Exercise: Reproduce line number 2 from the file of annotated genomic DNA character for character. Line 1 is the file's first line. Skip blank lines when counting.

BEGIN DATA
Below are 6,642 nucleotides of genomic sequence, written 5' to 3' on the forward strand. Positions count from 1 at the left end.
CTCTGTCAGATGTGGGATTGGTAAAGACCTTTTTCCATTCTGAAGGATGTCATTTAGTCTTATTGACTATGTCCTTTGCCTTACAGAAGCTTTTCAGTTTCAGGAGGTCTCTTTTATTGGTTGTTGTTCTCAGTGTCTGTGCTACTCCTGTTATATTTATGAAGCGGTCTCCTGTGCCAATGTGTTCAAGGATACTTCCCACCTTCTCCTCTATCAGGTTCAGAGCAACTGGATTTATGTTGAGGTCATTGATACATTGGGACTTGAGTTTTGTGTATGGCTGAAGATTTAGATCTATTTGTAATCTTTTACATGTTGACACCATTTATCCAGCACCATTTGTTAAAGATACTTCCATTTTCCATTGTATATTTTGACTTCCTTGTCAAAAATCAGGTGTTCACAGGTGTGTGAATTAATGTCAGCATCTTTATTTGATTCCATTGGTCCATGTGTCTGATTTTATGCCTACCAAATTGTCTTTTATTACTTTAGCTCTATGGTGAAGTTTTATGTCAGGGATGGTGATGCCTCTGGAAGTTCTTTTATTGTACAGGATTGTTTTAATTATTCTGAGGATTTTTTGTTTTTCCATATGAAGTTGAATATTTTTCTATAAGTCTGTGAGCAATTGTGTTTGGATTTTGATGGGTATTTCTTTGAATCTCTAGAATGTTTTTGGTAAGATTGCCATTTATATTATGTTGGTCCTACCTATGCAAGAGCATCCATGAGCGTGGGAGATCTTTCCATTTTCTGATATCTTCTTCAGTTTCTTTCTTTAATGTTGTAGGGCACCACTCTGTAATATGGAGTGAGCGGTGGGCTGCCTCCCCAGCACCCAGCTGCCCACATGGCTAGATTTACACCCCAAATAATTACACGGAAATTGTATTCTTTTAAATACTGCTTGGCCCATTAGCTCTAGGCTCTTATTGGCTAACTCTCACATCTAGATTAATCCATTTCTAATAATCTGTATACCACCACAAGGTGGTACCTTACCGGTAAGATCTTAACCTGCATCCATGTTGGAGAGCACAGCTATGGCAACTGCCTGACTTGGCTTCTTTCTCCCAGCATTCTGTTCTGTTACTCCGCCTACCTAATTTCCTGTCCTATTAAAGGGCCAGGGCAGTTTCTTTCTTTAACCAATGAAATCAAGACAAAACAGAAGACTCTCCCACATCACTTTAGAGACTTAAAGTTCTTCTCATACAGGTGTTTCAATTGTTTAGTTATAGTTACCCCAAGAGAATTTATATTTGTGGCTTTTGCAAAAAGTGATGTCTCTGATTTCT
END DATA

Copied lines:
CTCTGTCAGATGTGGGATTGGTAAAGACCTTTTTCCATTCTGAAGGATGTCATTTAGTCTTATTGACTATGTCCTTTGCCTTACAGAAGCTTTTCAGTTTCAGGAGGTCTCTTTTATTGGTTGTTGTTCTCAGTGTCTGTGCTACTCCTGTTATATTTATGAAGCGGTCTCCTGTGCCAATGTGTTCAAGGATACTTCCCACCTTCTCCTCTATCAGGTTCAGAGCAACTGGATTTATGTTGAGGTCATTGATACATTGGGACTTGAGTTTTGTGTATGGCTGAAGATTTAGATCTATTTGTAATCTTTTACATGTTGACACCATTTATCCAGCACCATTTGTTAAAGATACTTCCATTTTCCATTGTATATTTTGACTTCCTTGTCAAAAATCAGGTGTTCACAGGTGTGTGAATTAATGTCAGCATCTTTATTTGATTCCATTGGTCCATGTGTCTGATTTTATGCCTACCAAATTGTCTTTTATTACTTTAGCTCTATGGTGAAGTTTTATGTCAGGGATGGTGATGCCTCTGGAAGTTCTTTTATTGTACAGGATTGTTTTAATTATTCTGAGGATTTTTTGTTTTTCCATATGAAGTTGAATATTTTTCTATAAGTCTGTGAGCAATTGTGTTTGGATTTTGATGGGTATTTCTTTGAATCTCTAGAATGTTTTTGGTAAGATTGCCATTTATATTATGTTGGTCCTACCTATGCAAGAGCATCCATGAGCGTGGGAGATCTTTCCATTTTCTGATATCTTCTTCAGTTTCTTTCTTTAATGTTGTAGGGCACCACTCTGTAATATGGAGTGAGCGGTGGGCTGCCTCCCCAGCACCCAGCTGCCCACATGGCTAGATTTACACCCCAAATAATTACACGGAAATTGTATTCTTTTAAATACTGCTTGGCCCATTAGCTCTAGGCTCTTATTGGCTAACTCTCACATCTAGATTAATCCATTTCTAATAATCTGTATACCACCACAAGGTGGTACCTTACCGGTAAGATCTTAACCTGCATCCATGTTGGAGAGCACAGCTATGGCAACTGCCTGACTTGGCTTCTTTCTCCCAGCATTCTGTTCTGTTACTCCGCCTACCTAATTTCCTGTCCTATTAAAGGGCCAGGGCAGTTTCTTTCTTTAACCAATGAAATCAAGACAAAACAGAAGACTCTCCCACATCACTTTAGAGACTTAAAGTTCTTCTCATACAGGTGTTTCAATTGTTTAGTTATAGTTACCCCAAGAGAATTTATATTTGTGGCTTTTGCAAAAAGTGATGTCTCTGATTTCT